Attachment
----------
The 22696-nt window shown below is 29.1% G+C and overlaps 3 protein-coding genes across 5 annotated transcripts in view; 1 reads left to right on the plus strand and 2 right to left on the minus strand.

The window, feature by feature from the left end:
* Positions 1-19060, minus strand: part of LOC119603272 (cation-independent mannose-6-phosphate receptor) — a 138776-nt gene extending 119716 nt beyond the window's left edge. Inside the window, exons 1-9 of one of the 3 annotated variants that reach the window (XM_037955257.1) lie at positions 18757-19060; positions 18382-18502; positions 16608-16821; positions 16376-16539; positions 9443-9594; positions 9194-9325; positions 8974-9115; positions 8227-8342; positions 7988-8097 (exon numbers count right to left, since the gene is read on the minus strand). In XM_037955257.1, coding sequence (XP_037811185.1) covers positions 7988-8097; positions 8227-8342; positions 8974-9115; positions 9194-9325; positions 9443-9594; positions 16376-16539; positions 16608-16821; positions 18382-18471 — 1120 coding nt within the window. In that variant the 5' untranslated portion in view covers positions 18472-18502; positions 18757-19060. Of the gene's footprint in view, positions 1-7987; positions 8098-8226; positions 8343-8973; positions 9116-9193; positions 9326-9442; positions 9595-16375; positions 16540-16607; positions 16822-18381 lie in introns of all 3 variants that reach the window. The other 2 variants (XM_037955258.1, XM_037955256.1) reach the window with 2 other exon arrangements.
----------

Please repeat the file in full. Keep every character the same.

The 22696-nt window shown below is 29.1% G+C and overlaps 3 protein-coding genes across 5 annotated transcripts in view; 1 reads left to right on the plus strand and 2 right to left on the minus strand.

The window, feature by feature from the left end:
* Positions 1-19060, minus strand: part of LOC119603272 (cation-independent mannose-6-phosphate receptor) — a 138776-nt gene extending 119716 nt beyond the window's left edge. Inside the window, exons 1-9 of one of the 3 annotated variants that reach the window (XM_037955257.1) lie at positions 18757-19060; positions 18382-18502; positions 16608-16821; positions 16376-16539; positions 9443-9594; positions 9194-9325; positions 8974-9115; positions 8227-8342; positions 7988-8097 (exon numbers count right to left, since the gene is read on the minus strand). In XM_037955257.1, coding sequence (XP_037811185.1) covers positions 7988-8097; positions 8227-8342; positions 8974-9115; positions 9194-9325; positions 9443-9594; positions 16376-16539; positions 16608-16821; positions 18382-18471 — 1120 coding nt within the window. In that variant the 5' untranslated portion in view covers positions 18472-18502; positions 18757-19060. Of the gene's footprint in view, positions 1-7987; positions 8098-8226; positions 8343-8973; positions 9116-9193; positions 9326-9442; positions 9595-16375; positions 16540-16607; positions 16822-18381 lie in introns of all 3 variants that reach the window. The other 2 variants (XM_037955258.1, XM_037955256.1) reach the window with 2 other exon arrangements.